Although it was never officially announced, the new Star Trek movie was originally penciled in for summer of 2008. However, director/producer JJ Abrams wanted more time and got the film moved to Christmas 2008. Some fans have wondered if the move will hurt the film’s chances at the box office, but a look at recent history proves otherwise.
2007 another big Christmas at the movies
Even though it fell on a Tuesday, Christmas Day 2007 proved to be a popular day for the movies this year with a total domestic take for the top 12 films of around $60 million (and $229 Mil for the entire Christmas weekend of 12/21-25). This makes it one of the bigger weekends of the year, putting it on par with many weekends over the summer. The subsequent New Year’s weekend brought in $249.2 Million domestically for the top films. The top earning film for the extended Christmas weekend was National Treasure: Book of Secrets which brought in $65.4 million. The Will Smith movie I Am Legend which opened on the 14th has also been a big hit, so far bringing in over $400 Million. In recent years the big Christmas movies have all ended up bringing in over $500 Mil in total box office sales.
Last 5 big Christmas movies world wide gross
|2007||National Treasure: Book of Secrets||$281.2 Million (22 days/on track to $500M+)|
|2006||Night at the Museum||$573.6 Million|
|2005||King Kong||$550.2 Million|
|2004||Meet the Fockers||$516.6 Million|
|2003||Return of the King||$1.1 Billion|
Star Trek highly anticipated – little competition
The new Star Trek movie is clearly the ‘big’ movie for next Christmas. It has shown up on almost all the mainstream media’s ‘most anticipated movies of 2008’ lists. For example The Guardian UK cites a ‘fan base the size of the Delta Quadrant’ and E ranks it as 10th most anticipated while MSN ranks it 5th. Even though 2007 had a strong Holiday season, the film industry trade The Hollywood Reporter believes that 2008 “should be stronger.” THR also cites Trek as one of the entries expected to bring in the money, citing the franchise’s ‘built in fan base.’
Trekkies can all remember that in 2002 Star Trek Nemesis (the only bonafide Trek flop) was crushed like a bug by Lord of the Rings: The Two Towers. But this time not only is Star Trek higher profile (which mean it comes with more marketing and buzz), but will have less competition. The other big film opening on Christmas Day is Disney’s family comedy Bedtime Stories starring Adam Sandler, but The Hollywood Reporter believes that Trek and Bedtime will appeal to different audience segments. A bigger threat could have been Angels & Demons (the sequel to the 2006 hit The Da Vinci Code) originally scheduled to open Friday December 19th, but that film has been delayed to Spring 2009 due to the WGA strike. The Day The Earth Stood Still starring Keanu Reeves should provide some competition, but that films opens on the 12th so Trek should still be dominant Christmas weekend for the action film audience.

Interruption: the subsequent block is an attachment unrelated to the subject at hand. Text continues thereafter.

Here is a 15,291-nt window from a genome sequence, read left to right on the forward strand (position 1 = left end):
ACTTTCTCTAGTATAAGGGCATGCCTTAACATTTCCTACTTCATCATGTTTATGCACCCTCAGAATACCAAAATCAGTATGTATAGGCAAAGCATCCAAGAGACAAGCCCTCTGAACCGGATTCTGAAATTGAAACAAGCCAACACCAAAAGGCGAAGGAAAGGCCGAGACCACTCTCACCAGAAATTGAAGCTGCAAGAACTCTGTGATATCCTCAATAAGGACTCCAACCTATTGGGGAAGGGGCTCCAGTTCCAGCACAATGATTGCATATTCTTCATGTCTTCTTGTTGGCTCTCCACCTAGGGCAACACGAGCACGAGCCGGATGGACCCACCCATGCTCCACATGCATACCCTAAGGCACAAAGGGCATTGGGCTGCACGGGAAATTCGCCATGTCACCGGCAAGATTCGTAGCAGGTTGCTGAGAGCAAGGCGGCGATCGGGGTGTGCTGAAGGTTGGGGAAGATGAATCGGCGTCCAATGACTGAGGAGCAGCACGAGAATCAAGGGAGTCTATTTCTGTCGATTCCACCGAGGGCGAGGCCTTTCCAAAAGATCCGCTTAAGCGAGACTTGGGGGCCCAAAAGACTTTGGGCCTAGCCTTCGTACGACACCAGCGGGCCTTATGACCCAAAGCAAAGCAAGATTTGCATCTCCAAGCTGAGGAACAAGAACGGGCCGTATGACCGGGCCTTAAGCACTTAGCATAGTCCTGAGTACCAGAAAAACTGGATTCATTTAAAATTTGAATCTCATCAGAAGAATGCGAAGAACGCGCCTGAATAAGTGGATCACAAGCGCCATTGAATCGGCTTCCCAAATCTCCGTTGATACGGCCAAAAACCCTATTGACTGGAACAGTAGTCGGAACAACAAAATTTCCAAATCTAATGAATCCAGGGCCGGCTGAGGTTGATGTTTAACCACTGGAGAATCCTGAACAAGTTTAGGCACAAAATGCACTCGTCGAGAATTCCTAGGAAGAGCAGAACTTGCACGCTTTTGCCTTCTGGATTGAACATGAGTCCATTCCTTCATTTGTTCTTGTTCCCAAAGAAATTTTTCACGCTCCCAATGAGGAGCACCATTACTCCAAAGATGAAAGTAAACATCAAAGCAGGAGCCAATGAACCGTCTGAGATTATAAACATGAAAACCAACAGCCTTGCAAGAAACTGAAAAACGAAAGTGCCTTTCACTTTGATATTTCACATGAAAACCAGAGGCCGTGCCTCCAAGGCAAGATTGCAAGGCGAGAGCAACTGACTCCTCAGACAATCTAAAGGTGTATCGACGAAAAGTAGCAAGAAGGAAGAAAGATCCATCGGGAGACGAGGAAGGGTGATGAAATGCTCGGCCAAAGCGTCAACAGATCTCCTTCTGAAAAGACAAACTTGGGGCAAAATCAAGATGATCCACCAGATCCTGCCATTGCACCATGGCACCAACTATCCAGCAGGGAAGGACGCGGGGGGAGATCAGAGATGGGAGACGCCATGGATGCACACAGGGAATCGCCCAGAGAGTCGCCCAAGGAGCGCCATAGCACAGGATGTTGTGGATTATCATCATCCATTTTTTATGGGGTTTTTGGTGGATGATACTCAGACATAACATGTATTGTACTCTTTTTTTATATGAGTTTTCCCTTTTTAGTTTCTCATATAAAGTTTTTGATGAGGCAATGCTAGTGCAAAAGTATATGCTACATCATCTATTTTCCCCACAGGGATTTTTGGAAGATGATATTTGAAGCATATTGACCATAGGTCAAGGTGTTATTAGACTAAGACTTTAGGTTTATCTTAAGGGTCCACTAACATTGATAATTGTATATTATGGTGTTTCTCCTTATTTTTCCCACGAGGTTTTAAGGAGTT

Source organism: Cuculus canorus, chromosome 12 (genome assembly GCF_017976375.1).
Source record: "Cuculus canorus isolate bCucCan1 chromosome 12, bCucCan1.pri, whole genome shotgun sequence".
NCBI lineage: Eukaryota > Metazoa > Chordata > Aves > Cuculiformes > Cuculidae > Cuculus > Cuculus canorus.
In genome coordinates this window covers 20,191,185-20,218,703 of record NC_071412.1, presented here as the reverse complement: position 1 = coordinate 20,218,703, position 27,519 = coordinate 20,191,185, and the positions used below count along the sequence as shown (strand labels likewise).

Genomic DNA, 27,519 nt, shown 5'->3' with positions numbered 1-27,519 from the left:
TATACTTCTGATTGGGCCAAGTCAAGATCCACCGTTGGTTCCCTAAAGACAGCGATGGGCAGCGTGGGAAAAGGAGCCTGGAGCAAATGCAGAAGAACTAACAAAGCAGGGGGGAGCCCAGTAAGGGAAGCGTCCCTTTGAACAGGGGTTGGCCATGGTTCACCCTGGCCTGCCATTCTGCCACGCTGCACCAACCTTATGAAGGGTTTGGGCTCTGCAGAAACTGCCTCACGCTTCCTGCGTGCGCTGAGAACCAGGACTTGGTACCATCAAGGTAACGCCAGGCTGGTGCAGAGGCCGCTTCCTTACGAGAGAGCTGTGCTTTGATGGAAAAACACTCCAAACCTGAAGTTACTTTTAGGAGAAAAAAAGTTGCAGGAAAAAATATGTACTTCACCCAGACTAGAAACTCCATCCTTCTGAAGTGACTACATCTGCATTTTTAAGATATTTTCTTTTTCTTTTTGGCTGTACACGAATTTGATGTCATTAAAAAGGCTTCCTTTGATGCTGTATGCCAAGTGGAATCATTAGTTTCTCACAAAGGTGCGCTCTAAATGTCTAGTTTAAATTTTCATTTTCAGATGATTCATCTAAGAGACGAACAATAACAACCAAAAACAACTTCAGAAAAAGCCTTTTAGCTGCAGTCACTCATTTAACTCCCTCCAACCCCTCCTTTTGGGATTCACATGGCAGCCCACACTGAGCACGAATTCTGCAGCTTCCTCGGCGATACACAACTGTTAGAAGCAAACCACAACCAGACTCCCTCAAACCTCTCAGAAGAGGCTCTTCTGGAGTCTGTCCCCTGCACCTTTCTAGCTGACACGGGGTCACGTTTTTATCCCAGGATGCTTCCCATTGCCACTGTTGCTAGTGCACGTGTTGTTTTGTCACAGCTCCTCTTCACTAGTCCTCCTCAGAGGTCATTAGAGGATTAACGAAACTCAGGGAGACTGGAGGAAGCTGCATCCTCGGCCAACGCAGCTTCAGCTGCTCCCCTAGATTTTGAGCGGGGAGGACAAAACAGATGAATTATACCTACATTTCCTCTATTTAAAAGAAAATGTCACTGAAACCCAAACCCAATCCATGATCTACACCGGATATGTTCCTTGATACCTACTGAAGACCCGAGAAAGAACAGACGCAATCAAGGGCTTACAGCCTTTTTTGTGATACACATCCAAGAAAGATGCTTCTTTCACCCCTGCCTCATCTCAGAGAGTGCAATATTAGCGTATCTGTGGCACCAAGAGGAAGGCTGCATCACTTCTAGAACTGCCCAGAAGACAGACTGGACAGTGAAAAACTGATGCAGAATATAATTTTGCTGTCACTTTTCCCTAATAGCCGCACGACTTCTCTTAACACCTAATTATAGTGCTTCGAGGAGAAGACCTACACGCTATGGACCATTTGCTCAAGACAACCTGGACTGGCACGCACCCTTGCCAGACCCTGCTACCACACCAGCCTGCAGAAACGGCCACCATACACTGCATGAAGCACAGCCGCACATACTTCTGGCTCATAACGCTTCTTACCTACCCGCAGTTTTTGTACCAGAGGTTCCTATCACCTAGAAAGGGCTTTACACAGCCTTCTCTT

With a budget of over $130 Million the new Star Trek movie will have to do better than any Trek film since Star Trek IV. However, that does not mean that Star Trek will need to earn like the above films or Paramount’s monster hit for 2007, Transformers (with over $700 Mil worldwide). A source at Paramount tells TrekMovie.com that Paramount are being realistic and know that the film is rebuilding a fan base. Hopes are for the film to do as well as another recent franchise reinvigoration, Batman Begins, which brought in $371 Million in 2005. By the way, adjusting for inflation the highest grossing Trek film is Star Trek The Motion Picture which made $130 Million worldwide in 1979 which works out to $377 Million in today’s dollars.
Will Christmas come early?
As mentioned before, the delay of Angels & Demons has created an a potential opening on the weekend before Christmas. TrekMovie.com has learned that there are discussions going on at Paramount to move the release of Star Trek up to the 19th. One issue is that Paramount already has a release schedule for that weekend, Revolutionary Road starring Leonardo DiCaprio and Kate Winslet. Although expected to be a big draw, as a period drama it may not be a direct competitor for the same audience. And of course Paramount could move both movies around. Another possibility under discussion is to open a day or two earlier. This kind of ‘early open’ is becoming more and more common these days. This year Pirates of the Caribbean: At World’s End, Spider-Man 3 and Transformers all opened a day or two before their originally announced premiere dates.